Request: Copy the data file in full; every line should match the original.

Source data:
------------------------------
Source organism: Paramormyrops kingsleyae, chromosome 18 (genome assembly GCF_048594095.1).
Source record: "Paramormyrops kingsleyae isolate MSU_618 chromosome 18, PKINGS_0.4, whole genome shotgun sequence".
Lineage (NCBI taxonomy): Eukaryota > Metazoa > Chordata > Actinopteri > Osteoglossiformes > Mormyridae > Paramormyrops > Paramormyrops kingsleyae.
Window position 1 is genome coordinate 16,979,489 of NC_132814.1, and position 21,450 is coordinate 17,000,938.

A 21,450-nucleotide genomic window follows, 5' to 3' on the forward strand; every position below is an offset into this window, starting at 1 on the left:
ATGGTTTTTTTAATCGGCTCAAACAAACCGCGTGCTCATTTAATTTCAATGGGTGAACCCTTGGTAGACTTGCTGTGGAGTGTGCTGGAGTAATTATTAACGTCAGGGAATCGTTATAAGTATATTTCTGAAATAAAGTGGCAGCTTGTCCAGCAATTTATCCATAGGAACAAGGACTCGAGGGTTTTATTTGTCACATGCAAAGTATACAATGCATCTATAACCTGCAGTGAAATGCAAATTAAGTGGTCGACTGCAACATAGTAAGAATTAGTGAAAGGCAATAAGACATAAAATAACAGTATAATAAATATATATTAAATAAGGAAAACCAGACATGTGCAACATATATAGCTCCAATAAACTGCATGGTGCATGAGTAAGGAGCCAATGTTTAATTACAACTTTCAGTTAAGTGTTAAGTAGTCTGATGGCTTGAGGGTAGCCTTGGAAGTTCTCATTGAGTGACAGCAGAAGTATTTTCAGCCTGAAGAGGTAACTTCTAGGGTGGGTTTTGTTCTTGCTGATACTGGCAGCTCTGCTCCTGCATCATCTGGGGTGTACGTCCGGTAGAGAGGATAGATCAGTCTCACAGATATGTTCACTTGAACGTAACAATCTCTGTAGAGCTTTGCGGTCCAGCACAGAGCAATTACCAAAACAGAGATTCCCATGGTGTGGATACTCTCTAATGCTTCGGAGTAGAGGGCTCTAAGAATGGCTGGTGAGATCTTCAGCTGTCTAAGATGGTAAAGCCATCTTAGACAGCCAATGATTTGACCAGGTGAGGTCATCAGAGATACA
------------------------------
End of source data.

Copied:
Source organism: Paramormyrops kingsleyae, chromosome 18 (genome assembly GCF_048594095.1).
Source record: "Paramormyrops kingsleyae isolate MSU_618 chromosome 18, PKINGS_0.4, whole genome shotgun sequence".
Lineage (NCBI taxonomy): Eukaryota > Metazoa > Chordata > Actinopteri > Osteoglossiformes > Mormyridae > Paramormyrops > Paramormyrops kingsleyae.
Window position 1 is genome coordinate 16,979,489 of NC_132814.1, and position 21,450 is coordinate 17,000,938.

A 21,450-nucleotide genomic window follows, 5' to 3' on the forward strand; every position below is an offset into this window, starting at 1 on the left:
ATGGTTTTTTTAATCGGCTCAAACAAACCGCGTGCTCATTTAATTTCAATGGGTGAACCCTTGGTAGACTTGCTGTGGAGTGTGCTGGAGTAATTATTAACGTCAGGGAATCGTTATAAGTATATTTCTGAAATAAAGTGGCAGCTTGTCCAGCAATTTATCCATAGGAACAAGGACTCGAGGGTTTTATTTGTCACATGCAAAGTATACAATGCATCTATAACCTGCAGTGAAATGCAAATTAAGTGGTCGACTGCAACATAGTAAGAATTAGTGAAAGGCAATAAGACATAAAATAACAGTATAATAAATATATATTAAATAAGGAAAACCAGACATGTGCAACATATATAGCTCCAATAAACTGCATGGTGCATGAGTAAGGAGCCAATGTTTAATTACAACTTTCAGTTAAGTGTTAAGTAGTCTGATGGCTTGAGGGTAGCCTTGGAAGTTCTCATTGAGTGACAGCAGAAGTATTTTCAGCCTGAAGAGGTAACTTCTAGGGTGGGTTTTGTTCTTGCTGATACTGGCAGCTCTGCTCCTGCATCATCTGGGGTGTACGTCCGGTAGAGAGGATAGATCAGTCTCACAGATATGTTCACTTGAACGTAACAATCTCTGTAGAGCTTTGCGGTCCAGCACAGAGCAATTACCAAAACAGAGATTCCCATGGTGTGGATACTCTCTAATGCTTCGGAGTAGAGGGCTCTAAGAATGGCTGGTGAGATCTTCAGCTGTCTAAGATGGTAAAGCCATCTTAGACAGCCAATGATTTGACCAGGTGAGGTCATCAGAGATACA